Next time you're stuck on a problem, try increasing the "inputs" and see what happens...

In the case of my last chapter, struggling with it felt like I was spinning, going around and around in the same section -- it certainly didn't feel like progress -- and, as a result, I became increasingly frustrated and scared (What if I can't finish??). In hindsight, though, I can see that the repetition helped. Gradually, the writing became deeper, adding Jo's internal thoughts behind the external action. In the scene Jo is learning news about the plight of some children in a nearby town, which takes her into thoughts about her own son, in turn giving the reader insight into some decisions she's made. Will I revise this scene in the future? Maybe. But for now, it's good enough to move on.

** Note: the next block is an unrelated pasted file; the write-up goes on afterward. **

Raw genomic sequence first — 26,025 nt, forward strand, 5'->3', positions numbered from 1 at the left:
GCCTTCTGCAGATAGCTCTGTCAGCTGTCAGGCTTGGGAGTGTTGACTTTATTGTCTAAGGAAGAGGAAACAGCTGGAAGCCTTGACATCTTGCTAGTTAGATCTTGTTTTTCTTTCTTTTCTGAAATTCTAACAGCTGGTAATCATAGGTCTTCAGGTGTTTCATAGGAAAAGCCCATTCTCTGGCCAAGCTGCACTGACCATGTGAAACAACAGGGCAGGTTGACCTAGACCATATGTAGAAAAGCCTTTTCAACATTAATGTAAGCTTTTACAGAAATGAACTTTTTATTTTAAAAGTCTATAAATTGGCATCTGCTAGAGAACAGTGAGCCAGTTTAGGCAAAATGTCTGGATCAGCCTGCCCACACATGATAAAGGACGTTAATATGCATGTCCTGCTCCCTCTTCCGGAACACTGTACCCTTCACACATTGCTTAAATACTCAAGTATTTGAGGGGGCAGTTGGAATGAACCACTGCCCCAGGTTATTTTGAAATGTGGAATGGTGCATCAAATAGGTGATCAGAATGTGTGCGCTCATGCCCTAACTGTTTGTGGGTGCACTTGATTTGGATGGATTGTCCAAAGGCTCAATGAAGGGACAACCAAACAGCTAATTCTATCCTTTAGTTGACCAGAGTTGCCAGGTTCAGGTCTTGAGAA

Again and again, I'm learning that if I'm persistent, keep the inputs coming), allow myself to "go where I have to go" an answer will reveal itself. Suddenly, new connections between ideas emerge. 

But I'm cautious about research, too, because I don't want facts to get too far ahead of the narrative drive of the story. If I start to relay only what happened in her life, and not why it happened and how she's thinking, then I'm afraid that I'll have squandered the chance to write a story worth connecting to. 

Progress = two steps forward, spin. 

How I’m Writing the Book

Resetting Goals for 2019: I had hoped to finish the first draft by the end of the year; it didn’t happen (see above!). I’m developing the project plan for 2019 now. In addition to finishing the manuscript, it will include a schedule to read all 902 letters between Vincent and Theo for insight into the brothers' relationship. Juan gave me a complete official six-volume set of letters a year ago for Christmas.